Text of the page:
Joni. That one word conjures images of a flower child, folksinger and icon — an artist so familiar to us, she almost feels like family.
But a new biography shows that the Canadian musical treasure has long been misunderstood. Maybe it's time to meet the real Joni Mitchell.
In Joni: The Creative Odyssey of Joni Mitchell, Postmedia journalist Katherine Monk literally rewrites the book on a musical legend.
The biography explores the creative and intellectual drives behind Mitchell — outlining the thinkers and philosophies that shaped her life and informed her music. It also casts aside misconceptions about the artist.
For starters, Mitchell was never locked into her folk persona. It was largely crafted by David Crosby, who urged her to ditch the mascara, fake eyelashes and designer purse for a natural look.
"She's not the hippie goddess that anyone might take her for," Monk says. "She's considered this winsome, bittersweet blond with this flawless soprano ... (when) her true voice is that of an alto. She's hugely fashion-conscious ... she's always been dressed to the nines and likes designer labels and likes fine stuff. She can swear like a trucker and she loves to dance. She loves to have a party and she loves to have a good time, and her music lends you to believe that she's sort of this martyr for mope ... Joni Mitchell is very complicated. She's not soft; I'd say she's a hard person."
Mitchell is defined by heralded albums such as BLUE and FOR THE ROSES, but the book aims to unravel the varied influences on her creative spirit and world view. It argues that Mitchell's interest in psychology and philosophy — and, in particular, her admiration for Friedrich Nietzsche — shaped her music. The book also examines the influence of Mitchell's contemporaries, including Bob Dylan and Leonard Cohen, the latter with whom she had a brief, intense love affair. An underlying thread in Joni is Mitchell's creative courage and her unwillingness to let others define her as an artist.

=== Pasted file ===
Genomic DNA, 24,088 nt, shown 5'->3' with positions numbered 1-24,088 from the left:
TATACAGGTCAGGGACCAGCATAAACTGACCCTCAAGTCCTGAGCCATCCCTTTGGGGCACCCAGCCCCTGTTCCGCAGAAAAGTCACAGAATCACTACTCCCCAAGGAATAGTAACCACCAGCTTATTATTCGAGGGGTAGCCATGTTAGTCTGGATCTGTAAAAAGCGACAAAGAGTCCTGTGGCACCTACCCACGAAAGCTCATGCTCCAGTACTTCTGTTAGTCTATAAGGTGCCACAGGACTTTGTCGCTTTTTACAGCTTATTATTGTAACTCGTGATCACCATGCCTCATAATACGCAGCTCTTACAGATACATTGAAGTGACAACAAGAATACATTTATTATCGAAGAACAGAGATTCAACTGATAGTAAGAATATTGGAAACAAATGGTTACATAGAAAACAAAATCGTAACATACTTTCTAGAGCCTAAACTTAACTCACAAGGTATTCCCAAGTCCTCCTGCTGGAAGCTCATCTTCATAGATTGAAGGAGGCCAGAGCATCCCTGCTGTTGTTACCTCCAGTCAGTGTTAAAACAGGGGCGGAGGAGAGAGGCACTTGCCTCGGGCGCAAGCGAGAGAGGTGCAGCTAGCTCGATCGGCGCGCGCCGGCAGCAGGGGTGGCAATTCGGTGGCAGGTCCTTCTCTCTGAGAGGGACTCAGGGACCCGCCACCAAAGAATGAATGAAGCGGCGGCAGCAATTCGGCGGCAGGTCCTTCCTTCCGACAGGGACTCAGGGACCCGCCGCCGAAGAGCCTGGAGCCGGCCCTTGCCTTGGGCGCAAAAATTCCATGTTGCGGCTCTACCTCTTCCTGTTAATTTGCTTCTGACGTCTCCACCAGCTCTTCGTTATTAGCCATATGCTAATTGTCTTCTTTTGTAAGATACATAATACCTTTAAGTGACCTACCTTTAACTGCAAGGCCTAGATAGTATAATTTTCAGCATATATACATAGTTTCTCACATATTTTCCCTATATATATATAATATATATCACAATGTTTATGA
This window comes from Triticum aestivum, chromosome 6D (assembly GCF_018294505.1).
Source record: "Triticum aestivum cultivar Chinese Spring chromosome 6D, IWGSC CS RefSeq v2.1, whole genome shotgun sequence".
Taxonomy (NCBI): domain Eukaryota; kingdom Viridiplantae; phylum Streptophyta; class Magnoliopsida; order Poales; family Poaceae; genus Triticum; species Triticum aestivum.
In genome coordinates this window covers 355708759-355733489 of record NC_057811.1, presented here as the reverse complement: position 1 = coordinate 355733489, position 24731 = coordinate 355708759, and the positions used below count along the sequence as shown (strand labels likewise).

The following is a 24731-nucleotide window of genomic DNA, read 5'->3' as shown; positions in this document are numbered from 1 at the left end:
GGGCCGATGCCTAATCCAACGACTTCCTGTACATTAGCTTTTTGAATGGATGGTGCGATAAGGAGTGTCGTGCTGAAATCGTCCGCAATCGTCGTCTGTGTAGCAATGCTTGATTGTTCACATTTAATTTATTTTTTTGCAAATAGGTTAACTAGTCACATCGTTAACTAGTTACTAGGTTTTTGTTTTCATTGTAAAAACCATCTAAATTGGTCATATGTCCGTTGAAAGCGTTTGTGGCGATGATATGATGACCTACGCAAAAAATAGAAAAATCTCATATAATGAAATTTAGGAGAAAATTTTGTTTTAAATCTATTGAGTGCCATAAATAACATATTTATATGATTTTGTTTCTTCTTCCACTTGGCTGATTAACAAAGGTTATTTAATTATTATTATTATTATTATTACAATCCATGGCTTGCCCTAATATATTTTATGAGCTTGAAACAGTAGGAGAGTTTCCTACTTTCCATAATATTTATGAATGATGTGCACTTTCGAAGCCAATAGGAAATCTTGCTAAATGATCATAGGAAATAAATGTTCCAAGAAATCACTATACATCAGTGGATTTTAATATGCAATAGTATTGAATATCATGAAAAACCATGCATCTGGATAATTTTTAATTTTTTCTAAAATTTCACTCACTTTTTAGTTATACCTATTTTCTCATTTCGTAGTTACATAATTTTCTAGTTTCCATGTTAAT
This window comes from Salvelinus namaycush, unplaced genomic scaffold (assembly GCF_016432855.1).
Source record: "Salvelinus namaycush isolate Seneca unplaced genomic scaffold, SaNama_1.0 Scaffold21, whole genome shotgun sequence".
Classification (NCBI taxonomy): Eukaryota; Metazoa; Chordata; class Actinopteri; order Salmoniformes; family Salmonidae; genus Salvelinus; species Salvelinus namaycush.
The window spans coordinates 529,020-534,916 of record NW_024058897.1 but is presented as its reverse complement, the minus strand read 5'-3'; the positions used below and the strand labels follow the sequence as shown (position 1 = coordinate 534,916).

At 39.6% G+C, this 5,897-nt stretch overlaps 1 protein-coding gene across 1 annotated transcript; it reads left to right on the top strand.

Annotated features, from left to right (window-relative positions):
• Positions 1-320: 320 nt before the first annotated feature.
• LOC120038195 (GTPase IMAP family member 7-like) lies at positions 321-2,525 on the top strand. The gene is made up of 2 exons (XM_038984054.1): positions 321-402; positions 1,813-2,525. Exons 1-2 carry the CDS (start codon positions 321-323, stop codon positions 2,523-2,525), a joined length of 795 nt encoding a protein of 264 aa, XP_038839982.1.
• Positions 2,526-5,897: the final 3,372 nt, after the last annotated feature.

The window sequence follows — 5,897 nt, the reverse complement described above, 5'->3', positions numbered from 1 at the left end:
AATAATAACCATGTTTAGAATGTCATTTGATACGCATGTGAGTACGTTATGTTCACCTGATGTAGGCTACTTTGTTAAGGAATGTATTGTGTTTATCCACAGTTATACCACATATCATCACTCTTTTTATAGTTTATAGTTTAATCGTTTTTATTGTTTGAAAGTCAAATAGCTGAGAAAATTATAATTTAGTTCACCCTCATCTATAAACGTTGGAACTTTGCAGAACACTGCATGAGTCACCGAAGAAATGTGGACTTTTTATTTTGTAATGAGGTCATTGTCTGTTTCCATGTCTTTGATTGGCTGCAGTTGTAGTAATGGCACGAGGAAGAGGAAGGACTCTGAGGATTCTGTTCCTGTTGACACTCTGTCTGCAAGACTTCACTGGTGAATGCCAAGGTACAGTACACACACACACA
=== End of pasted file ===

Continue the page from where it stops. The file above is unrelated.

"I think at the beginning there was a certain amount of fame drive in her — as there would be in any young artist," Monk says. "(But) she recognized how destructive it was and how it was actually going to taint her creative soul if she went out and tried to simply emulate the successes of her past."
Armed with a recording contract that gave her complete creative freedom, Mitchell followed her own muse — whether it pulled her into jazz, '80s electronic pop or world music.
"She just kept following her own thing and didn't give a crap what anyone else said about it," Monk says. "Everybody called her stubborn and bitchy and difficult. She just did what she wanted to do. And I think to have that kind of confidence is really inspiring."